More explicitly, p = 12% projects a 12% chance of getting a t-value of 1.55 or higher due to sampling error. So if we ran this experiment 100 times (with player samples of similar size and variance) but we changed the experiment so that the variant and control groups had identical game treatments (i.e. no game changes), we should still expect to get a t value >= 1.55 in 12 out of those 100 experiments just by dumb luck.

Scientific convention is to look for p values of 5% or lower to declare an experimental outcome to be statistically significant.  So, our 12% wouldn’t strictly qualify, and it follows that the 50% ARPU lift we observed can’t be considered statistically significant in the formal sense.

BUT, a p-value of 12% does imply that the variant is significantly more likely than not to have the higher “true” ARPU, and therefore I would caution against automatically rejecting the variant.

To make a sensible decision, we’ll want to weigh other considerations alongside the p-value to make a comprehensive decision. This is where experience both running experiments and understanding your users can be invaluable.

To thoughtfully conclude this experiment, I might consider the following:

  • P-value:  P = 12% implies it’s more likely than not that the variant has higher true ARPU, BUT…
  • Technical risk: How risky is it that we screw something up (e.g. introduce bugs) when rolling this out?
  • Player sentiment risk: Does this change run the risk of upsetting players?
  • New vs. existing users: How might this change impact newer vs. elder players differently? Do we need to test both?
  • Probability distribution of effect size: How much lift should we expect, and does it justify the risks? (see next article!)
  • Assessing known priors:
    • Have we tested similar changes in the past? How were the results?
    • Have our competitors made this change? How confident are we that they tested it and proved it successful, and how similar are our players?
  • Level of trust in experiment: How confident are we in the reliability of how we structured the experiment, and collected data?

This is where making a decision about whether and how to roll out a tested change is as much art as science. The p-value is a valuable (and essential) input to this decision, but by no means should it be the only consideration. Trust me on this one, as I’ve learned this the hard way through hundreds of split-tests on live games.

What P doesn’t tell us: How large is our effect?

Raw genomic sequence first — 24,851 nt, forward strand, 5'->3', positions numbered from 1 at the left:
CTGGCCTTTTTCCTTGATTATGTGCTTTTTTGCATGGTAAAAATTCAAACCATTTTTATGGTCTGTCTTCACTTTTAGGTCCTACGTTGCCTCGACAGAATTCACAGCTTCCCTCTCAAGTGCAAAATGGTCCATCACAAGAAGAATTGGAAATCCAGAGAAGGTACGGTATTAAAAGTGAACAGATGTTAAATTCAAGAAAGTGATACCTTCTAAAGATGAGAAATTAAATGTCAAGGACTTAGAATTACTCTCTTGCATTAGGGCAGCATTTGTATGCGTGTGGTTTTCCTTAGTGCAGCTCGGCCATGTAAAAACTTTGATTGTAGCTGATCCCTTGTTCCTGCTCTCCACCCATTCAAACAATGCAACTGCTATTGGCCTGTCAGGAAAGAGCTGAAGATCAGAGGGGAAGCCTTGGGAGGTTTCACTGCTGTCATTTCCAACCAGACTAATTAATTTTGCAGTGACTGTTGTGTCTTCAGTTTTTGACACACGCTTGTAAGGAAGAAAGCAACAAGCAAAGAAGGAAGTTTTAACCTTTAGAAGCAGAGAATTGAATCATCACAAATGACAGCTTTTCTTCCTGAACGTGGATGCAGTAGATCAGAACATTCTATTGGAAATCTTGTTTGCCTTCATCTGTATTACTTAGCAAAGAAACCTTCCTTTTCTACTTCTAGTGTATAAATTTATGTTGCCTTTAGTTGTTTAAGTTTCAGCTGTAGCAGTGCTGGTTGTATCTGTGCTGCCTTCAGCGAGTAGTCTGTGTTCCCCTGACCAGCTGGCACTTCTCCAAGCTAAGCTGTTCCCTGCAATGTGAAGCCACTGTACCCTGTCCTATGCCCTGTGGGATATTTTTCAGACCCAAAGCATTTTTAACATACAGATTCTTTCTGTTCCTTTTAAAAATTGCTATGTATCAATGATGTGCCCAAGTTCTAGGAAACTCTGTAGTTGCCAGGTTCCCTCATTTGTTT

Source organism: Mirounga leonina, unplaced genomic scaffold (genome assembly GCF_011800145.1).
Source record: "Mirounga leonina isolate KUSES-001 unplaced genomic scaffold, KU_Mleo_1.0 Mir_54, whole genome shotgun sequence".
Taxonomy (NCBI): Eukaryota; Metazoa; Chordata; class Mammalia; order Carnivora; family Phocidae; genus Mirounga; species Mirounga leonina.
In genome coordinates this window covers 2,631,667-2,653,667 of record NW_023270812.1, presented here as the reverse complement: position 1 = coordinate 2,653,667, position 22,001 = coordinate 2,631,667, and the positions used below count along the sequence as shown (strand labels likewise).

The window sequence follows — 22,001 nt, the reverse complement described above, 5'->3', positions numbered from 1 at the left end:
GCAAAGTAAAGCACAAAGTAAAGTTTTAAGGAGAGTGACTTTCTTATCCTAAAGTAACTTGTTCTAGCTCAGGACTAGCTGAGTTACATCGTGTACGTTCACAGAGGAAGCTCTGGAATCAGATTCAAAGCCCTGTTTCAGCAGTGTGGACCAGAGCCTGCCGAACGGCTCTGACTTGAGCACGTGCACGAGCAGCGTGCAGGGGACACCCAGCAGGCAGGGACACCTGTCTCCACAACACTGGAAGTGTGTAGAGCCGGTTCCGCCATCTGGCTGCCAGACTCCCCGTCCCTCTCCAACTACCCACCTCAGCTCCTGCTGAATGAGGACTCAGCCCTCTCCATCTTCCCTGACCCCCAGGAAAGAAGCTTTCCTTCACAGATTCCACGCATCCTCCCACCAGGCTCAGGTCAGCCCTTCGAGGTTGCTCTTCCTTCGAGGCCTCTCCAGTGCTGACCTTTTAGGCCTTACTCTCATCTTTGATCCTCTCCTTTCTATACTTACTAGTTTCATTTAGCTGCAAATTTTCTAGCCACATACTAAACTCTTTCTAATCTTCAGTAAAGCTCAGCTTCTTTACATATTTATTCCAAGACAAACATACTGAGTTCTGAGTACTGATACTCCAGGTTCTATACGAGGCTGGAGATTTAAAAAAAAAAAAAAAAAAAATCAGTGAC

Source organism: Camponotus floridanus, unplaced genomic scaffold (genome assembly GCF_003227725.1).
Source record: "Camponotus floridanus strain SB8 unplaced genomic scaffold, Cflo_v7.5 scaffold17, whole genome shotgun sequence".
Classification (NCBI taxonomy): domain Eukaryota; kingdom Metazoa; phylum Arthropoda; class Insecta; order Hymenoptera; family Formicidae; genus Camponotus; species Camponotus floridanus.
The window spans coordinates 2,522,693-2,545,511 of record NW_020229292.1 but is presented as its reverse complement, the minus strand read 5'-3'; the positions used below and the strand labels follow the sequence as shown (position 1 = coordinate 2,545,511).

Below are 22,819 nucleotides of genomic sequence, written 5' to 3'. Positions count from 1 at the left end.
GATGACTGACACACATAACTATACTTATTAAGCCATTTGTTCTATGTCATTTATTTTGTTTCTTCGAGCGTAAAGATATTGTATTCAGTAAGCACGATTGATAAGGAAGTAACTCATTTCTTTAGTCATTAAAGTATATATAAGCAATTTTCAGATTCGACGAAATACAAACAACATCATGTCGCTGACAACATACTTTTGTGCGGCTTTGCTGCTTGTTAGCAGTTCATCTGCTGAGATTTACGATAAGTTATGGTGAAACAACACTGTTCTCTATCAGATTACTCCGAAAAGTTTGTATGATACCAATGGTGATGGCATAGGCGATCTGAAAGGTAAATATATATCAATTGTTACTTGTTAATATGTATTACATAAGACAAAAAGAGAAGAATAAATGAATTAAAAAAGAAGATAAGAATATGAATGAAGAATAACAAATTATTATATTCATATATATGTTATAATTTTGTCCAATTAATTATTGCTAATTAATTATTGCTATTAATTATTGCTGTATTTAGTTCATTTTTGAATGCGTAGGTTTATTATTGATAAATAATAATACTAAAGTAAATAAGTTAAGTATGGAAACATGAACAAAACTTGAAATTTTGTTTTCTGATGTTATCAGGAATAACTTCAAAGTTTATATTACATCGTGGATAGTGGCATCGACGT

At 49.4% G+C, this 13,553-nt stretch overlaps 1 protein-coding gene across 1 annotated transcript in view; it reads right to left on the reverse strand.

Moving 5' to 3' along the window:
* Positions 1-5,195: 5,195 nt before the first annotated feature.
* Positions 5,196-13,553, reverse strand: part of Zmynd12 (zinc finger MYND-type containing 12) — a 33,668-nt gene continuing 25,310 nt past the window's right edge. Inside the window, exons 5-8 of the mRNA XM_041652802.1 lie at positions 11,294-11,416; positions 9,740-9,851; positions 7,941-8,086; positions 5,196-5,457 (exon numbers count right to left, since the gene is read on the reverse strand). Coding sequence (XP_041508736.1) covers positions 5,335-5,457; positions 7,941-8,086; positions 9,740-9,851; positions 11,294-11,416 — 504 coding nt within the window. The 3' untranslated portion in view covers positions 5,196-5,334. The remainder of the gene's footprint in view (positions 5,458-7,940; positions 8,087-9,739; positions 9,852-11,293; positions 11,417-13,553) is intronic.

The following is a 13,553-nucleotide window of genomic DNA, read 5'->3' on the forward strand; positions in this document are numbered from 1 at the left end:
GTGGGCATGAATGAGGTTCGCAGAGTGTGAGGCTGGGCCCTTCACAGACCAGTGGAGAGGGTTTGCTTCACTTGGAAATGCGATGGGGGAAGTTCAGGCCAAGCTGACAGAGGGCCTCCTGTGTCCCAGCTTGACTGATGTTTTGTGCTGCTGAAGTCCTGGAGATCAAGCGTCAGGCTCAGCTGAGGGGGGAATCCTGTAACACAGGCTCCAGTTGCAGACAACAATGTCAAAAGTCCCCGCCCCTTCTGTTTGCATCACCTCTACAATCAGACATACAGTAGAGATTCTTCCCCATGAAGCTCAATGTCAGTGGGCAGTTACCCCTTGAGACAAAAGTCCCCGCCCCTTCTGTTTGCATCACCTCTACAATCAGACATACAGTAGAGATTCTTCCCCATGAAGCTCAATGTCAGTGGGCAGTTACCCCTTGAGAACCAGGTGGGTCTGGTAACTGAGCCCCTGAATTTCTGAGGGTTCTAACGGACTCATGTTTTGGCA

One limitation of the P value is that it tells us very little about what magnitude of effect sizes we can expect in the broader population.

This is limiting, because, as game developers, what we really want to know is

Suppose that in a split-test we observe an ARPU lift of 33%, and a p-value of 5%, suggesting that this is a “statistically significant impact.”

A p-value of 5% does not suggest that we should expect a 33% ARPU lift when rolling out this treatment.

Instead, by producing a p-value of 5%, the (large) observed 33% ARPU lift helped convince us that the treatment is very likely to produce a higher ARPU in the broader population.

But how much higher? Suppose we wanted an ARPU lift of at least 10% to justify the risk of proceeding with the variant. How might we find the probability of a >= 10% true lift?

This brings us to a discussion of our second statistical tool, which we’ll discuss in the next article: effect sizes!

In the next article in this series, The A/B Testing Playbook for Mobile Games, Part 3: Probability Distribution of Effect Size, we’ll go deep on our second statistical tool for analyzing split-test results.

As always, if you have questions, comments, or critiques, I want to hear them! And if you’re interested in deploying rapid and reliable split-testing for your game, I would love to help:

If you enjoyed this article, you might also like my series on F2P IAP Merchandising best practices:

Need help with your game? Email me at, or book a time on my calendar.

About the Author

Matthew Emery

As a product manager, designer and data geek, I love analyzing and improving the performance of live game products.